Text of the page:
Is there any way to determine if a relationship is going to work? First, a relationship is not a machine in which the laws of physics determine proper operation. We have to accept (which term as rich) that there is no magic wand that guarantees the success on loving relationships. As in so many things and aspects of our lives, effort and social learning, in the broadest sense, and education that we have received from our parents (in most cases) by transmitting healthy values are the elements that will enable us to work in the exciting journey of our everyday caring relationship.
While there are no written rules to ensure a healthy love mode “if you do this, now that,” however they do exist a number of verbs that can guide us in a very good direction to the goal of a healthy relationship and satisfactory: respect, compromise, communicate and share.
Is very well speak of respect for your partner. It’s very good. But you respect yourself / a? Do you still respect your weaknesses and limitations? Do you respect your values and beliefs? Do you respect because you’re a person? Do you recognize yourself as someone unique and unrepeatable and therefore endowed with full dignity? Only from a total respect
They might be 30, or 75. They come in all colors, shapes, sizes and income brackets. It doesn’t matter how long they’ve been together. Whatever the demographics, when you see a happy couple, you just know it!
How do these couples stay in love, in good times and in bad? Fortunately, the answer isn’t through luck or chance. As a result of hard work and commitment, they figure out the importance of the following relationship “musts.” Because few couples know about all of the musts, I think of them as the relationship “secrets.”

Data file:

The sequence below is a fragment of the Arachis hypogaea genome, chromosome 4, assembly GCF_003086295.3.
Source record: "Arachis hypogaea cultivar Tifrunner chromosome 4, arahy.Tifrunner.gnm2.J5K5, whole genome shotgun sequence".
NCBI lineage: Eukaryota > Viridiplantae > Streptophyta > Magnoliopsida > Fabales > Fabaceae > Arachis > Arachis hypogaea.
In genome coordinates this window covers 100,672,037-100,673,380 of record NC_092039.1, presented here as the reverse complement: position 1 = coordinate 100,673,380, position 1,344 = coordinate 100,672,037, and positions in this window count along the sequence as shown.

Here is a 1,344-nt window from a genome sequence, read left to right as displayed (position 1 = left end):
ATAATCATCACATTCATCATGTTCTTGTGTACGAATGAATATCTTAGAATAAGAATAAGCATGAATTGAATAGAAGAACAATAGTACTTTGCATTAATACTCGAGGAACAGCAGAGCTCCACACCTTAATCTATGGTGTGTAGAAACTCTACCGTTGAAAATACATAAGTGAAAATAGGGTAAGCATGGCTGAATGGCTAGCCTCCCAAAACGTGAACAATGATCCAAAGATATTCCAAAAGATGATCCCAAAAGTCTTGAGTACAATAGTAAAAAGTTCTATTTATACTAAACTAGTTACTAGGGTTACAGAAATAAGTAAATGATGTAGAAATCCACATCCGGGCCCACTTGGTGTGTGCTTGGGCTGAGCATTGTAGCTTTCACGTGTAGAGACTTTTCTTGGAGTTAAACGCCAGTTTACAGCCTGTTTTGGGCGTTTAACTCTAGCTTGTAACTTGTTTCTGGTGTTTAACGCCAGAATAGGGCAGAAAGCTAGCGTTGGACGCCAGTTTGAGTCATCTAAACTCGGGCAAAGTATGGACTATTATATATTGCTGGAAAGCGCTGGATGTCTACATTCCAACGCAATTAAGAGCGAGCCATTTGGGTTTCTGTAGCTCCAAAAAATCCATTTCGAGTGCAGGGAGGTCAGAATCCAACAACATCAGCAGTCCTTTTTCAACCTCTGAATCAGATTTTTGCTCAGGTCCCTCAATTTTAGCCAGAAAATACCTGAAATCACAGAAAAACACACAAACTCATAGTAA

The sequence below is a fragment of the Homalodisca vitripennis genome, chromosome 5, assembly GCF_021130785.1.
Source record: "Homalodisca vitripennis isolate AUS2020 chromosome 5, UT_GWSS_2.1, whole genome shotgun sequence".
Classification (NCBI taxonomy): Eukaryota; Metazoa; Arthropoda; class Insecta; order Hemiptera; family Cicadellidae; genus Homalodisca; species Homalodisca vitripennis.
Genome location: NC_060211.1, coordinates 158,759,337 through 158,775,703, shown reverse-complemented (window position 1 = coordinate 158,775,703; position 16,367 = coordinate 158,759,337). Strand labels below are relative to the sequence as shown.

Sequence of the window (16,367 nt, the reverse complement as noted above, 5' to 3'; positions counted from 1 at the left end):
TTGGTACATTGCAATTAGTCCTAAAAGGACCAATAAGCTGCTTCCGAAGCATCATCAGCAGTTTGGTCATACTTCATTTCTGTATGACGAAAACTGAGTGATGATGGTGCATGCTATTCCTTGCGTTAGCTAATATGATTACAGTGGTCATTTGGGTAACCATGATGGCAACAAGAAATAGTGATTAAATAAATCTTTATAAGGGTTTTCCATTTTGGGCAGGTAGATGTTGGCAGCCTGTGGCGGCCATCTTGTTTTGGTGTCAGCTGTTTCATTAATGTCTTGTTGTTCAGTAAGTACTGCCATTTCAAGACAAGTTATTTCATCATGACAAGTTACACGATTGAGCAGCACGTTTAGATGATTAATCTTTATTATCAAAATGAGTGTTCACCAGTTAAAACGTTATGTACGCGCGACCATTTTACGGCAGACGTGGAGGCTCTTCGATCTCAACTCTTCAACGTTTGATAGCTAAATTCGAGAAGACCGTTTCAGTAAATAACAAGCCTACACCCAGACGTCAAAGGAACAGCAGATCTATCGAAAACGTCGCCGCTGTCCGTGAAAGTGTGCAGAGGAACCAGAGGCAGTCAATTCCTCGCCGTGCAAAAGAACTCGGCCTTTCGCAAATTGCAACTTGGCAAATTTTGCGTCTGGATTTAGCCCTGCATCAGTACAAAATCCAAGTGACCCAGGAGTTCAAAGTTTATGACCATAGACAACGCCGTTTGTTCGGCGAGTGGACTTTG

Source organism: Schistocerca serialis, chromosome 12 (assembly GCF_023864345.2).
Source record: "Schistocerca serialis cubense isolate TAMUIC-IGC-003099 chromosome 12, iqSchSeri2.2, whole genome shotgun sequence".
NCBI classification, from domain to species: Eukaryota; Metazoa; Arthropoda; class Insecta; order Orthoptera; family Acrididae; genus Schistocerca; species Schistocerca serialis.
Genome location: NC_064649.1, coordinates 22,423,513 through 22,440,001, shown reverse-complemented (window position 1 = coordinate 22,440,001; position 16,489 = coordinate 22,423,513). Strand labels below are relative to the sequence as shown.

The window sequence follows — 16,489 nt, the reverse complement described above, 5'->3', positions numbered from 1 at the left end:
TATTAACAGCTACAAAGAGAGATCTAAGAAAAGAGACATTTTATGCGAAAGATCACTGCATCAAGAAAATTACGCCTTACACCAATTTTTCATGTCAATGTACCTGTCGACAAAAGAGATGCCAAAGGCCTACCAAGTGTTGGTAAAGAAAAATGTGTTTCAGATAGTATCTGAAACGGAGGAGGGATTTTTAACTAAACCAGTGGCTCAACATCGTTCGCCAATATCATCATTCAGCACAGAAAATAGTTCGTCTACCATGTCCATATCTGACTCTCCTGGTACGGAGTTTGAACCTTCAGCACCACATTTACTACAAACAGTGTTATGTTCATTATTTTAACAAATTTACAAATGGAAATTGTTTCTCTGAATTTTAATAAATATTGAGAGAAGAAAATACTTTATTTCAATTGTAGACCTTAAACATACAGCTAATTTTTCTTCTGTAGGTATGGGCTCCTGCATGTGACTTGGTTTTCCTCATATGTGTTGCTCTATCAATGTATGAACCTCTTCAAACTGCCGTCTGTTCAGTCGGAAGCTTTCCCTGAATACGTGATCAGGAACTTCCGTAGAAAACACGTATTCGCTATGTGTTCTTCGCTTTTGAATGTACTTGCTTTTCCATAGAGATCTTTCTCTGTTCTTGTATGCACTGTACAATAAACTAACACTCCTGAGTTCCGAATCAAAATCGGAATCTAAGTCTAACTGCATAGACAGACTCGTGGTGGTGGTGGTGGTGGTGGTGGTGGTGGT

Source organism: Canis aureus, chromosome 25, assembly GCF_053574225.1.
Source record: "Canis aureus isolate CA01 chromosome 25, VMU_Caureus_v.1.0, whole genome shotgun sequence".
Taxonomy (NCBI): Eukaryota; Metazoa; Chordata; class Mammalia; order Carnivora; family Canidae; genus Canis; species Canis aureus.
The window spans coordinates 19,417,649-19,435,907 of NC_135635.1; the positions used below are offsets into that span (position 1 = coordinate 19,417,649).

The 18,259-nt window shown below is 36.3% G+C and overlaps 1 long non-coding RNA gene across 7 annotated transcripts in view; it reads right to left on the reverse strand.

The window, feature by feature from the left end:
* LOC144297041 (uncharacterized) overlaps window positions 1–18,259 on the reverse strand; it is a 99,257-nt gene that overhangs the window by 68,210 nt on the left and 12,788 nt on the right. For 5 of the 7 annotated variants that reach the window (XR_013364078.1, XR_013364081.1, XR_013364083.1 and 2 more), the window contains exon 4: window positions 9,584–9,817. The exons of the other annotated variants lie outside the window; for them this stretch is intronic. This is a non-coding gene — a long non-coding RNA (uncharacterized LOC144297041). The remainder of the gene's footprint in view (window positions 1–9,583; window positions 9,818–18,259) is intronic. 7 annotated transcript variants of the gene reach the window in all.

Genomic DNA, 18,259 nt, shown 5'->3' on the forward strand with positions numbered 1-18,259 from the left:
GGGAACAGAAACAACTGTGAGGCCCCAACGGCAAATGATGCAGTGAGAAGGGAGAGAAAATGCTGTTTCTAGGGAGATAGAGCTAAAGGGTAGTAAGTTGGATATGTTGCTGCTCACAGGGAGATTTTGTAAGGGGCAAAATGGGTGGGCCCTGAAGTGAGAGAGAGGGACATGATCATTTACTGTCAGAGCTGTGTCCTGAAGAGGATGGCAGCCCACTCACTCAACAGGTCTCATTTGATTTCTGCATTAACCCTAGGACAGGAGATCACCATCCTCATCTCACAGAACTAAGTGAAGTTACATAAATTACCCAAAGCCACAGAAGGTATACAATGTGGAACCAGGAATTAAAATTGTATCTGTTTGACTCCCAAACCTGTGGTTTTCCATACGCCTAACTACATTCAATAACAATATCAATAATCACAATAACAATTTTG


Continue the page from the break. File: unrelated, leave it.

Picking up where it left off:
Happy Couples and Their Secrets
1. Develop a realistic view of committed relationships.
Recognize that the crazy infatuation you experienced when your romance was new won’t last. A deeper, richer relationship, and one that should still include romance, will replace it. A long-term relationship has ups and downs, and expecting it will be all sunny and roses all the time is unrealistic.
2. Work on the relationship.
An untended garden develops weeds that can ultimately kill even the heartiest plants. And so it is with relationships. It is important to address problems and misunderstandings immediately. Some people believe good relationships just happen naturally. The truth is that a good relationship, like anything
Rory’s parents had discovered that Rory was sexually active and wanted to know how to handle his request to have Jen (his girlfriend) “sleep over” when they were planning to be out of town. They decided to talk it over with someone because they had different opinions. When Rory, who was now seventeen, had posed the question, he had told his parents that he had seen me and suggested that they call me.
Waiting between sessions, I could hear Susan’s and Mike’s raised voices on the path to my office as I sat working at my desk.
“This is the door to her office.”
“No, this way, over there!”
After a few minutes of this I decided to stand at my entryway to guide them.
Mike was a tall man with the same broad shoulders as his son, the football player. He looked like he knew where he was going, but he had already passed my office and was opening the door to the toolshed. Susan was still at the very top of the path. She was on her hands and knees, admiring an English ivy pushing its way out between two rocks. I thought she might be trying to take a cutting. I